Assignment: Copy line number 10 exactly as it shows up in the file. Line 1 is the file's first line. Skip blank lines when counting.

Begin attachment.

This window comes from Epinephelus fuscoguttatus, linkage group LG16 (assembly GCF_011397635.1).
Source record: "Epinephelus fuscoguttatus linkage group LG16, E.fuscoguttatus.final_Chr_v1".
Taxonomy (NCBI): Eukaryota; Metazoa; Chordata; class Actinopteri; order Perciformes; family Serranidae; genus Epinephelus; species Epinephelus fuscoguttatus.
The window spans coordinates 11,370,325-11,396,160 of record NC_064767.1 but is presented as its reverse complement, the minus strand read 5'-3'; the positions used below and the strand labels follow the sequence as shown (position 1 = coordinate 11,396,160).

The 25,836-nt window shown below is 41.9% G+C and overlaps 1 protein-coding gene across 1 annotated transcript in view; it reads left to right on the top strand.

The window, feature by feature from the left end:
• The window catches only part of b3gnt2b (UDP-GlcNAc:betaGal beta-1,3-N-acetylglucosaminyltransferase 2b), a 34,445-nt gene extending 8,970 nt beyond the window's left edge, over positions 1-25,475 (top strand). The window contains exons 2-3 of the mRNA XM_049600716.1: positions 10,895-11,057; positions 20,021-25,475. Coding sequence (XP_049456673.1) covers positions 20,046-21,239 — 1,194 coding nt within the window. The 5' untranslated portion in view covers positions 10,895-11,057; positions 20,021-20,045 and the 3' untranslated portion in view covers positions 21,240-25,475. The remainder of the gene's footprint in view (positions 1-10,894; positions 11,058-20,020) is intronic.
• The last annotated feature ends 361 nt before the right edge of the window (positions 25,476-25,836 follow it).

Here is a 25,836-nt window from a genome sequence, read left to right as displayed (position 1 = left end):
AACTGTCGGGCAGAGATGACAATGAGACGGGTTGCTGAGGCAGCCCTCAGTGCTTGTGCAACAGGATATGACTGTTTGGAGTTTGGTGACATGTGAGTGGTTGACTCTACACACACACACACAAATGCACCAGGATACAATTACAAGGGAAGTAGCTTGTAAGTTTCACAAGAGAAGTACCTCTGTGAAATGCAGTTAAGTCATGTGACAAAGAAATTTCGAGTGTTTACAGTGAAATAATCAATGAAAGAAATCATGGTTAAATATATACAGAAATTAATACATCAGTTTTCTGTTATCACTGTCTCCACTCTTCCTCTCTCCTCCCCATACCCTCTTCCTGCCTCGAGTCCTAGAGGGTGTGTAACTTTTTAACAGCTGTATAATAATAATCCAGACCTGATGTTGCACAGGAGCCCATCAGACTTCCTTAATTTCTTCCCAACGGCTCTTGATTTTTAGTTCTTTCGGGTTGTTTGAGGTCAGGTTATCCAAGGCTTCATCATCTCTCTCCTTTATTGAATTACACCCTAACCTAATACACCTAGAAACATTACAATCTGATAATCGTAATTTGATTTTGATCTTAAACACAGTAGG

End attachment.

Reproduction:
AACTGTCGGGCAGAGATGACAATGAGACGGGTTGCTGAGGCAGCCCTCAGTGCTTGTGCAACAGGATATGACTGTTTGGAGTTTGGTGACATGTGAGTGGTTGACTCTACACACACACACACAAATGCACCAGGATACAATTACAAGGGAAGTAGCTTGTAAGTTTCACAAGAGAAGTACCTCTGTGAAATGCAGTTAAGTCATGTGACAAAGAAATTTCGAGTGTTTACAGTGAAATAATCAATGAAAGAAATCATGGTTAAATATATACAGAAATTAATACATCAGTTTTCTGTTATCACTGTCTCCACTCTTCCTCTCTCCTCCCCATACCCTCTTCCTGCCTCGAGTCCTAGAGGGTGTGTAACTTTTTAACAGCTGTATAATAATAATCCAGACCTGATGTTGCACAGGAGCCCATCAGACTTCCTTAATTTCTTCCCAACGGCTCTTGATTTTTAGTTCTTTCGGGTTGTTTGAGGTCAGGTTATCCAAGGCTTCATCATCTCTCTCCTTTATTGAATTACACCCTAACCTAATACACCTAGAAACATTACAATCTGATAATCGTAATTTGATTTTGATCTTAAACACAGTAGG